Unprecedented: The Constitutional Challenge to Obamacareby Josh Blackman
Foreword by Randy E. Barnett
In 2012, the United States Supreme Court became the center of the political world. In a dramatic and unexpected 54 decision, Chief Justice John Roberts voted on narrow grounds to save the Affordable Care Act, commonly known as Obamacare. Unprecedented tells the inside story of how the challenge to Obamacare raced/i>/b>… See more details below
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Foreword by Randy E. Barnett
In 2012, the United States Supreme Court became the center of the political world. In a dramatic and unexpected 54 decision, Chief Justice John Roberts voted on narrow grounds to save the Affordable Care Act, commonly known as Obamacare. Unprecedented tells the inside story of how the challenge to Obamacare raced across all three branches of government, and narrowly avoided a constitutional collision between the Supreme Court and President Obama.
On November 13, 2009, a group of Federalist Society lawyers met in the Mayflower Hotel in Washington, D.C., to devise a legal challenge to the constitutionality of President Obama’s legacy”his healthcare reform. It seemed a very long shot, and was dismissed peremptorily by the White House, much of Congress, most legal scholars, and all of the media. Two years later the fight to overturn the Affordable Care Act became a political and legal firestorm. When, finally, the Supreme Court announced its ruling, the judgment was so surprising that two cable news channels misreported it and announced that the Act had been declared unconstitutional.
Unprecedented offers unrivaled inside access to how key decisions were made in Washington, based on interviews with over one hundred of the people who lived this journeyincluding the academics who began the challenge, the attorneys who litigated the case at all levels, and Obama administration attorneys who successfully defended the law. It reads like a political thriller, provides the definitive account of how the Supreme Court almost struck down President Obama’s unprecedented” law, and explains what this decision means for the future of the Constitution, the limits on federal power, and the Supreme Court.
“Excellent.” Wall Street Journal
“Blackman has written a deeply researched, highly readable account of the conservative challenge to the ACA, which, as a recent law graduate, he witnessed from the inside.” American Prospect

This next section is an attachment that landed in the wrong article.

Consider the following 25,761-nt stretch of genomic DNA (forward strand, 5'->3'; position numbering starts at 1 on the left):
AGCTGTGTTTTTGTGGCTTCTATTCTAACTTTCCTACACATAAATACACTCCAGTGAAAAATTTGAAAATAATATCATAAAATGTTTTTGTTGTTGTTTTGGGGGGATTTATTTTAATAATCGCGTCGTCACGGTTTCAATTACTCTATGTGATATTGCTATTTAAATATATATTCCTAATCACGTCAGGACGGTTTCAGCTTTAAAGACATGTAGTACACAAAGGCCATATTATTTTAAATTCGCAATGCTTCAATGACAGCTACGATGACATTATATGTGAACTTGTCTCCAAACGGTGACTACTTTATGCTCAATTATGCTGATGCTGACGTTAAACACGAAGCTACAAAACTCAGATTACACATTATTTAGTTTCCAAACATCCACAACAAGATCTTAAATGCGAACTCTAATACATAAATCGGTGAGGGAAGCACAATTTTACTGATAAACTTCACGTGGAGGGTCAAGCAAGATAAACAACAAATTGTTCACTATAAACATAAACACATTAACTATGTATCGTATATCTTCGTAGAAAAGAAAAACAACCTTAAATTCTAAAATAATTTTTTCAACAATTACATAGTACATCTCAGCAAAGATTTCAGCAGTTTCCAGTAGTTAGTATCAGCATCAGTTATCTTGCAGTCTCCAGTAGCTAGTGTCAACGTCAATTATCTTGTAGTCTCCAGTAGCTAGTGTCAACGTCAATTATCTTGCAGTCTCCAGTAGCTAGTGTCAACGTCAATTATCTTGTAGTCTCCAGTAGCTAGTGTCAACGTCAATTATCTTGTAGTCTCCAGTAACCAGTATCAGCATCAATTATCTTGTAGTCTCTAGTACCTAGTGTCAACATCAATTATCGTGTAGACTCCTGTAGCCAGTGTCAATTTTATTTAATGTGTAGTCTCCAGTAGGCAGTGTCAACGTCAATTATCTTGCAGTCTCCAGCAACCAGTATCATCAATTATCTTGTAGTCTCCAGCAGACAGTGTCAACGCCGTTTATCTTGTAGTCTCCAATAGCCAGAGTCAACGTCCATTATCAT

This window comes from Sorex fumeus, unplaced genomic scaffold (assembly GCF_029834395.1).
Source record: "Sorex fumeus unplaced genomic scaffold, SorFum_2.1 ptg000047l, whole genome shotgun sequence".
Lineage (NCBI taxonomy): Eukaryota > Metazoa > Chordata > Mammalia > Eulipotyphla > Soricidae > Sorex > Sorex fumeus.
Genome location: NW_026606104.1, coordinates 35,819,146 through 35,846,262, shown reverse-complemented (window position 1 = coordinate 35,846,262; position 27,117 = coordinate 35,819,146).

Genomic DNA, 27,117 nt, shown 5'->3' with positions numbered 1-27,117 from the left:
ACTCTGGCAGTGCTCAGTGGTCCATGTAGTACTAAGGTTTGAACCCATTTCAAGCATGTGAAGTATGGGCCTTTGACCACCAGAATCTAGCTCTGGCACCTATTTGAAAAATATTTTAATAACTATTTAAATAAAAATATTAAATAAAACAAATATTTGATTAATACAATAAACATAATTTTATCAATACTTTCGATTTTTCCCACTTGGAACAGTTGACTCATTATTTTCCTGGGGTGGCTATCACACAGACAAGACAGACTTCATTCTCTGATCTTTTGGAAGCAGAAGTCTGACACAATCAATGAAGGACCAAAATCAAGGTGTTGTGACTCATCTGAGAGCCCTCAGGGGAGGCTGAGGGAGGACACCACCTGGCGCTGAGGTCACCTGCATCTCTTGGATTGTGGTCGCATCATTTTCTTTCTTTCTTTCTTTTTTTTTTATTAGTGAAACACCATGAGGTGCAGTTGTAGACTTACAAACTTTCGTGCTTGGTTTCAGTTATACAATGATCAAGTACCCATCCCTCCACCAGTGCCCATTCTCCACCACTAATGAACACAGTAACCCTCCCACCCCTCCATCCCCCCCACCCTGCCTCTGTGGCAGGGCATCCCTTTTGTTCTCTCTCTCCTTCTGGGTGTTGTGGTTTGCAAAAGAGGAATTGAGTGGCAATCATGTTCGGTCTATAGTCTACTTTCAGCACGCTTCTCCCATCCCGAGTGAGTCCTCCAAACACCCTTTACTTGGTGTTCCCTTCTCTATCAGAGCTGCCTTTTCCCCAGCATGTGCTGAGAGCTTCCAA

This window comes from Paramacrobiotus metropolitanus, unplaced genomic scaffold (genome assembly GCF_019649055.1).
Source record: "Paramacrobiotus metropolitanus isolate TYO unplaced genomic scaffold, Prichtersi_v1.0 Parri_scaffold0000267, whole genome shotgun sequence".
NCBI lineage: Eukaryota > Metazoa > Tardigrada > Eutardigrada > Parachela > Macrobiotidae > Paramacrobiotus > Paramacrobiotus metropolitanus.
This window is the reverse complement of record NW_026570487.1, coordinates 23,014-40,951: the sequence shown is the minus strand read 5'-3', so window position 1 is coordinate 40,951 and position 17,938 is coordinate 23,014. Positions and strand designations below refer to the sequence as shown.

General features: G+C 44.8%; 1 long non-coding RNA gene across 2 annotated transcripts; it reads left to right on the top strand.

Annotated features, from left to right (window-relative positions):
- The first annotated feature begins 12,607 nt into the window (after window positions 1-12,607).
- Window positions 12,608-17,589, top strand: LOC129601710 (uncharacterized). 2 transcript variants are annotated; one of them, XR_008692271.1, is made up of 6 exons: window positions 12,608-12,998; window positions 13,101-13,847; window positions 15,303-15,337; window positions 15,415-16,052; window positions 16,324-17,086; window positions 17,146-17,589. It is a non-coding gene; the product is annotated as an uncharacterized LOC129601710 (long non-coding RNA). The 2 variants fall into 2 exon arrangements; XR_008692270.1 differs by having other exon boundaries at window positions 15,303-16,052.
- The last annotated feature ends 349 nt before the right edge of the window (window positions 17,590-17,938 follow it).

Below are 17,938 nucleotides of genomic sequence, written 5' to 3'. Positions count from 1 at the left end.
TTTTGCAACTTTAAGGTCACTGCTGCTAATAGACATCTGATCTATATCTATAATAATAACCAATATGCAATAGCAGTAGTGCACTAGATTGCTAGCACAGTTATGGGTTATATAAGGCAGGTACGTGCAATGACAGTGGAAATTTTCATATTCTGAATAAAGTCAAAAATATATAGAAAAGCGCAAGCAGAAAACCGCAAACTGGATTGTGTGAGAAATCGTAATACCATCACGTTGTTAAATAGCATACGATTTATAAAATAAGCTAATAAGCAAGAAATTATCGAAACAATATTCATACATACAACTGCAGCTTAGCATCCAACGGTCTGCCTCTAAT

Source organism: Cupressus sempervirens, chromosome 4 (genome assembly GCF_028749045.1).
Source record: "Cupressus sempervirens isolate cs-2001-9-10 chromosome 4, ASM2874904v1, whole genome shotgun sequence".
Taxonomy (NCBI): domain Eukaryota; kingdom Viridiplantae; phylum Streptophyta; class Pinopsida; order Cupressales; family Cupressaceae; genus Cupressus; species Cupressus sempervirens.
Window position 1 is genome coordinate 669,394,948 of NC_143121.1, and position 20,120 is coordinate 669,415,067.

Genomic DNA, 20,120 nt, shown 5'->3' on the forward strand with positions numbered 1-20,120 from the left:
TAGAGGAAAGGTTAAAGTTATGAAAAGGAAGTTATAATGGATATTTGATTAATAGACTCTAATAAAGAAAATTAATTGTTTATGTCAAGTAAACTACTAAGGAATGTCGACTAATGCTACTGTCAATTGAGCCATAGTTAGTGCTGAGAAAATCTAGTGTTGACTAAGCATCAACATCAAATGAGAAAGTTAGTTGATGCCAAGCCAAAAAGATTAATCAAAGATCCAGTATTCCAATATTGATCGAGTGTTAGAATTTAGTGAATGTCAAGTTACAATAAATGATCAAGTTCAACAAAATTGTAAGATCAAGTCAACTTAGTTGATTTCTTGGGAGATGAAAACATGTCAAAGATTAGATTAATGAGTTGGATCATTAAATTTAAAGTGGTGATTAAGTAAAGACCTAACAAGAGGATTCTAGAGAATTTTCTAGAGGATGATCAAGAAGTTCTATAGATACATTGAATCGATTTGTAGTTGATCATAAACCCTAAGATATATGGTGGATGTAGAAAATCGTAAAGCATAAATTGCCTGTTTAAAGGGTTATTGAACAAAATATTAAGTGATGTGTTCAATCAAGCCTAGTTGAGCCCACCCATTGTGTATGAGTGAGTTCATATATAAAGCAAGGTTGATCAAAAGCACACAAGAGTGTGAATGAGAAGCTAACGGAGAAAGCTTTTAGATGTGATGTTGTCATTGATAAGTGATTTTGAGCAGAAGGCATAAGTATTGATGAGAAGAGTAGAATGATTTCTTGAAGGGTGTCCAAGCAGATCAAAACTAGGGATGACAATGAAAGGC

“A young legal scholar delivers an impressive blow-by-blow account of the court battle to defeat the Affordable Care Act With his strong connections among the conservative and libertarian lawyers who mounted the constitutional challenge and his talent for translating arcane legal-speak, Blackman more than capably captures this dramatic constitutional showdown.” Kirkus Reviews
“Blackman, law professor, blogger, and representative of a coalition of independent business interests opposed to the program, spent more than two years following the legislative process that produced Obamacare and the legal challenges to the program. Blackman argues that the process was unprecedented in many ways Blackman also explores the significance of the decision as a galvanizing issue for conservatives and future implications for challenges to government power.” Booklist
“Blackman does a stellar job of calling out both parties for their flip-flopping with respect to the individual mandate.” Publishers Weekly
“Riveting.” The Weekly Standard
“It provides a granular account of how the legal - and political - battle over the Affordable Care Act was joined, and how so much about the fight departed from past pattern [Blackman] is a bit of a legal polymath. He can, with seeming ease, assimilate disparate streams of legal analyses, facts, political events, and government policy in service of his arguments.” Philadelphia Inquirer